But a more menacing development than this may be facing the rulers of the Kingdom in the US. For so long the ultimate guarantor of the status quo in Saudi Arabia, the US is increasingly ambivalent or hostile towards its old ally. On Wednesday, the US Senate will vote on whether or not to override a presidential veto preventing the families of victims of 9/11 suing the Saudi government. The measure is unlikely to become law, but it is a sign of the Kingdom’s ebbing influence where it really matters at a time of deepening troubles at home.

More articles by:

Patrick Cockburn is the author of  The Rise of Islamic State: ISIS and the New Sunni Revolution.

Weekend Edition
November 17, 2017
Friday - Sunday
Paul Street
Thank an Anti-War Veteran
Andrew Levine
What’s Wrong With Bible Thumpers Nowadays?
Jeffrey St. Clair - Alexander Cockburn
The CIA’s House of Horrors: the Abominable Dr. Gottlieb
Wendy Wolfson – Ken Levy
Why We Need to Take Animal Cruelty Much More Seriously
Mike Whitney
Brennan and Clapper: Elder Statesmen or Serial Fabricators?
David Rosen
Of Sex Abusers and Sex Offenders
Ryan LaMothe
A Christian Nation?
Dave Lindorff
Trump’s Finger on the Button: Why No President Should Have the Authority to Launch Nuclear Weapons
W. T. Whitney
A Bizarre US Pretext for Military Intrusion in South America
Deepak Tripathi
Sex, Lies and Incompetence: Britain’s Ruling Establishment in Crisis 
Howard Lisnoff
Who You’re Likely to Meet (and Not Meet) on a College Campus Today
Roy Morrison
Trump’s Excellent Asian Adventure
John W. Whitehead
Financial Tyranny
Ted Rall
How Society Makes Victimhood a No-Win Proposition
Jim Goodman
Stop Pretending the Estate Tax has Anything to do With Family Farmers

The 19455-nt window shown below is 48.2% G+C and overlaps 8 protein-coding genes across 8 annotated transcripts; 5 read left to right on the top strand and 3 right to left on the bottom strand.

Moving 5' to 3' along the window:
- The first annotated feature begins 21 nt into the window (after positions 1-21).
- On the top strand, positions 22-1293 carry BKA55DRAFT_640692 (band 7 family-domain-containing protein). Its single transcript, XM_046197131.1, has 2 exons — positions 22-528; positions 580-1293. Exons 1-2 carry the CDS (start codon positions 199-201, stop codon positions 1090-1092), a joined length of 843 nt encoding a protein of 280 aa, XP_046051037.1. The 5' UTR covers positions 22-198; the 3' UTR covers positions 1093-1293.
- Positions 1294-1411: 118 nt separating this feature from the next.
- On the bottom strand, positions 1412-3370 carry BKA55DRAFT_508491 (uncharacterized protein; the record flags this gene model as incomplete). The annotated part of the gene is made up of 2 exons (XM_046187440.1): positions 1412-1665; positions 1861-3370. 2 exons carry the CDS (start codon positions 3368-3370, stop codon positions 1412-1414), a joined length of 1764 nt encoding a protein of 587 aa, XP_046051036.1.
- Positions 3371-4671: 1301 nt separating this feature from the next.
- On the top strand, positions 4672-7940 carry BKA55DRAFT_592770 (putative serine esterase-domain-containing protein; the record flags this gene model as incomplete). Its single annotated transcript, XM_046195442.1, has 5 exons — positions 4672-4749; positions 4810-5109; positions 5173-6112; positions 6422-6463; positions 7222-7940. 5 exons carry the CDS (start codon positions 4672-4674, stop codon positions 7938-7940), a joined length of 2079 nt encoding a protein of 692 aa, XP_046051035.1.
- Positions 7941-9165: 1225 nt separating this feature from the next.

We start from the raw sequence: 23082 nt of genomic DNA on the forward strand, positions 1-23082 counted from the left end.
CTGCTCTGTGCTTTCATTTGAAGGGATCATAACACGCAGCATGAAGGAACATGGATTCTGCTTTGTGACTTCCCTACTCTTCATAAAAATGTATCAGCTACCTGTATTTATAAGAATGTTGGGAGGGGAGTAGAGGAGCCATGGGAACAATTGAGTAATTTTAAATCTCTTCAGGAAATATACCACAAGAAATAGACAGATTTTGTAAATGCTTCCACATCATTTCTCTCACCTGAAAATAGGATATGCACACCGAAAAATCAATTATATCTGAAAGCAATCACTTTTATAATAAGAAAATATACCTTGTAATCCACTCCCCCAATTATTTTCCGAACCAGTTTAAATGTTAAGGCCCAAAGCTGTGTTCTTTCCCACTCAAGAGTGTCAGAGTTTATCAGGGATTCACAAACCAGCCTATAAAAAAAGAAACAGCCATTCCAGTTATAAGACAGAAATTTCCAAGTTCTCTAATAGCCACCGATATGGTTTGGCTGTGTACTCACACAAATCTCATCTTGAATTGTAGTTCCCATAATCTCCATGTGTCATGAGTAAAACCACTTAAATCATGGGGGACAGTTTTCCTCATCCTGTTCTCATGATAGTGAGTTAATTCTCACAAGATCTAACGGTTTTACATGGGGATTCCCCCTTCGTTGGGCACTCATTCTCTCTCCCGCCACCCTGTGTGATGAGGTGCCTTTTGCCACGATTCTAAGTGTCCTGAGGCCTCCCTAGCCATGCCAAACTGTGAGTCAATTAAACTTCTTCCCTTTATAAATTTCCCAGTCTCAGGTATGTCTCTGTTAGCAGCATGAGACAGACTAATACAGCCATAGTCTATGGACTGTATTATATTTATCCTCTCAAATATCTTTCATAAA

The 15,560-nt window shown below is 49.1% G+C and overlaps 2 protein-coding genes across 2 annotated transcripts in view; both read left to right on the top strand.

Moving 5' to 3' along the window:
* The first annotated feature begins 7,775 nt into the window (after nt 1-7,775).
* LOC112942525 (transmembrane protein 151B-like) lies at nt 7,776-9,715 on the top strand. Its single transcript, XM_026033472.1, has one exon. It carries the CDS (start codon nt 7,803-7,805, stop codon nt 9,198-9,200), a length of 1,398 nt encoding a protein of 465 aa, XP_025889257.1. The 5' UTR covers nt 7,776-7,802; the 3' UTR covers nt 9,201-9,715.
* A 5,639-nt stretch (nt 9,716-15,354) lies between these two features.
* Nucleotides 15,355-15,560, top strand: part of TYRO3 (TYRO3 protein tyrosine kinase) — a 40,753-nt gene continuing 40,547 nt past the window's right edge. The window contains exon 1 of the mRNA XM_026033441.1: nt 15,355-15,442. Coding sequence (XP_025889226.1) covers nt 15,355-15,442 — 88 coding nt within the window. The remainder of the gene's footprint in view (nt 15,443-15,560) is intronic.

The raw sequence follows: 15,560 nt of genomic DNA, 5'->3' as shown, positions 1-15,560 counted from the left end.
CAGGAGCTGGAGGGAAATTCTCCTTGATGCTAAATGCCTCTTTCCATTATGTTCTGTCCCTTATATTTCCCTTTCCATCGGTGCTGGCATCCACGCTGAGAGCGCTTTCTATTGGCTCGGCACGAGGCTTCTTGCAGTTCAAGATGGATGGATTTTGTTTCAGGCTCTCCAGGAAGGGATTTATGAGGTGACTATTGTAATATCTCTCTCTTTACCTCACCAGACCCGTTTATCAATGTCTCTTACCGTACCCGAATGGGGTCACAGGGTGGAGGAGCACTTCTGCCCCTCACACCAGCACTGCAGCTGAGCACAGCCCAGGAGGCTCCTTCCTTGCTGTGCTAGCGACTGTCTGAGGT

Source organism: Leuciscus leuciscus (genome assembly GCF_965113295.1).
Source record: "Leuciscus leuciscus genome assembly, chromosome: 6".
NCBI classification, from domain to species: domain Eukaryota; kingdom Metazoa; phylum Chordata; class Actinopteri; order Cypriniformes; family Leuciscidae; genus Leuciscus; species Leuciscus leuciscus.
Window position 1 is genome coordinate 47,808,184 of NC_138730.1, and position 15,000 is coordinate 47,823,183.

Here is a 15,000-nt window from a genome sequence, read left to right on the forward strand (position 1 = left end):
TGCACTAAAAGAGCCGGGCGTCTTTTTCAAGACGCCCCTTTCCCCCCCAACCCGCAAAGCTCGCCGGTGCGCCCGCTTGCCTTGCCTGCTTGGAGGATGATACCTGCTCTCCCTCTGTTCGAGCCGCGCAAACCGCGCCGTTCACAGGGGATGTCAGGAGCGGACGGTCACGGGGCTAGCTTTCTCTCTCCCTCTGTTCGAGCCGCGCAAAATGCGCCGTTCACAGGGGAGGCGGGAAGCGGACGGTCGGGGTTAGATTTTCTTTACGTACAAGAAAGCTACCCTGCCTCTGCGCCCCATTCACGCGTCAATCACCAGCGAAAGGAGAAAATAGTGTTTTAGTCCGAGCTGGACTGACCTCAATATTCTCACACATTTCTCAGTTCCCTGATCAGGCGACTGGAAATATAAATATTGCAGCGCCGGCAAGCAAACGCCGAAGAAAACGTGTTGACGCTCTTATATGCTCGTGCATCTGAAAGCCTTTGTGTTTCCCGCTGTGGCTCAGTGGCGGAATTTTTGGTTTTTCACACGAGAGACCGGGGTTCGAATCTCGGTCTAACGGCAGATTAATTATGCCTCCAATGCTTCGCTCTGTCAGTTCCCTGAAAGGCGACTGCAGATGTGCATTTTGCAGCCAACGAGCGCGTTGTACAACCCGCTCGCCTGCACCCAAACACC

Thomas Klikauer
The Populism of Germany’s New Nazis
Murray Dobbin
Is Trudeau Ready for a Middle East war?
Jeiddy Martínez Armas
Firearm Democracy
Jill Richardson
Washington’s War on Poor Grad Students
Ralph Nader
The Rule of Power Over the Rule of Law
Justin O'Hagan
Capitalism Equals Peace?
Matthew Stevenson
Into Africa: From the Red Sea to Nairobi
Geoff Dutton
The Company We Sadly Keep
Evan Jones
The Censorship of Jacques Sapir, French Dissident
Linn Washington Jr.
Meek Moment Triggers Demands for Justice Reform
Gerry Brown
TPP, Indo Pacific, QUAD: What’s Next to Contain China’s Rise?
Robert Fisk
The Exile of Saad Hariri
Romana Rubeo - Ramzy Baroud
Anti-BDS Laws and Pro-Israeli Parliament: Zionist Hasbara is Winning in Italy
Robert J. Burrowes
Why are Police in the USA so Terrified?
Chuck Collins
Stop Talking About ‘Winners and Losers’ From Corporate Tax Cuts
Ron Jacobs
Private Property Does Not Equal Freedom
Kollibri terre Sonnenblume
Mass Shootings, Male Toxicity and their Roots in Agriculture
Binoy Kampmark
The Fordist Academic
Frank Scott
Weapons of Mass Distraction Get More Destructive
Missy Comley Beattie
Big Dick Diplomacy
Michael Doliner
Democracy, Real Life Acting and the Movies
Dan Bacher
Jerry Brown tells indigenous protesters in Bonn, ‘Let’s put you in the ground’
Winslow Myers
The Madness of Deterrence
Cesar Chelala
A Kiss is Not a Kiss: Sexual Abuse and Exploitation of Children
Jimmy Centeno
Garcia Meets Guayasamin: A De-Colonial Experience
Stephen Martin
When Boot Becomes Bot: Surplus Population and The Human Face.
Martin Billheimer
Homer’s Iliad, la primera nota roja
Louis Proyect
Once There Were Strong Men
Charles R. Larson
Review: Mike McCormack’s Solar Bones
David Yearsley
Academics Take Flight
FacebookTwitterGoogle+RedditEmail